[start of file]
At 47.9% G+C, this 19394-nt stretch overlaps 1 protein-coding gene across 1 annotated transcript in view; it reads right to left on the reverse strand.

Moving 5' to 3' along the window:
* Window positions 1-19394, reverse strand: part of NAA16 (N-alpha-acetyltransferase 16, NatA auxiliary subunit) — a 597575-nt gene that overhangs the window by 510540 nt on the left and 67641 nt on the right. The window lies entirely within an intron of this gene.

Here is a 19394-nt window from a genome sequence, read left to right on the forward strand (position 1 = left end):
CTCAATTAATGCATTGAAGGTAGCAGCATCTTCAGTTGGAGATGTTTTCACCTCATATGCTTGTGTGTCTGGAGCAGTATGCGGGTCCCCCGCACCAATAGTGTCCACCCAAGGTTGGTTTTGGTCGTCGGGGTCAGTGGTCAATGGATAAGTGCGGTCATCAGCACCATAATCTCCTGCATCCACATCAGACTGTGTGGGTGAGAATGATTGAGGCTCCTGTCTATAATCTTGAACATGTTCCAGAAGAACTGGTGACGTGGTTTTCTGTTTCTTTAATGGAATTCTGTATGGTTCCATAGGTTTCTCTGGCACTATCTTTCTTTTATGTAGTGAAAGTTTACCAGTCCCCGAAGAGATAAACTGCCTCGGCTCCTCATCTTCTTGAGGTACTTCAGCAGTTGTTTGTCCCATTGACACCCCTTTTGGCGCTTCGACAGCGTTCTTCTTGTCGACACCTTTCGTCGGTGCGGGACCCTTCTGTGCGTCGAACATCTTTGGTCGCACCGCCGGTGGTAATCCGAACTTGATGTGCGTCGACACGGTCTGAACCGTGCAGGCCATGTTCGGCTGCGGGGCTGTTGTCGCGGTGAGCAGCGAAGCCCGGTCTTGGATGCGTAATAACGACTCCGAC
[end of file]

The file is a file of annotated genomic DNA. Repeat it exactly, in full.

At 47.9% G+C, this 19394-nt stretch overlaps 1 protein-coding gene across 1 annotated transcript in view; it reads right to left on the reverse strand.

Moving 5' to 3' along the window:
* Window positions 1-19394, reverse strand: part of NAA16 (N-alpha-acetyltransferase 16, NatA auxiliary subunit) — a 597575-nt gene that overhangs the window by 510540 nt on the left and 67641 nt on the right. The window lies entirely within an intron of this gene.

Here is a 19394-nt window from a genome sequence, read left to right on the forward strand (position 1 = left end):
CTCAATTAATGCATTGAAGGTAGCAGCATCTTCAGTTGGAGATGTTTTCACCTCATATGCTTGTGTGTCTGGAGCAGTATGCGGGTCCCCCGCACCAATAGTGTCCACCCAAGGTTGGTTTTGGTCGTCGGGGTCAGTGGTCAATGGATAAGTGCGGTCATCAGCACCATAATCTCCTGCATCCACATCAGACTGTGTGGGTGAGAATGATTGAGGCTCCTGTCTATAATCTTGAACATGTTCCAGAAGAACTGGTGACGTGGTTTTCTGTTTCTTTAATGGAATTCTGTATGGTTCCATAGGTTTCTCTGGCACTATCTTTCTTTTATGTAGTGAAAGTTTACCAGTCCCCGAAGAGATAAACTGCCTCGGCTCCTCATCTTCTTGAGGTACTTCAGCAGTTGTTTGTCCCATTGACACCCCTTTTGGCGCTTCGACAGCGTTCTTCTTGTCGACACCTTTCGTCGGTGCGGGACCCTTCTGTGCGTCGAACATCTTTGGTCGCACCGCCGGTGGTAATCCGAACTTGATGTGCGTCGACACGGTCTGAACCGTGCAGGCCATGTTCGGCTGCGGGGCTGTTGTCGCGGTGAGCAGCGAAGCCCGGTCTTGGATGCGTAATAACGACTCCGAC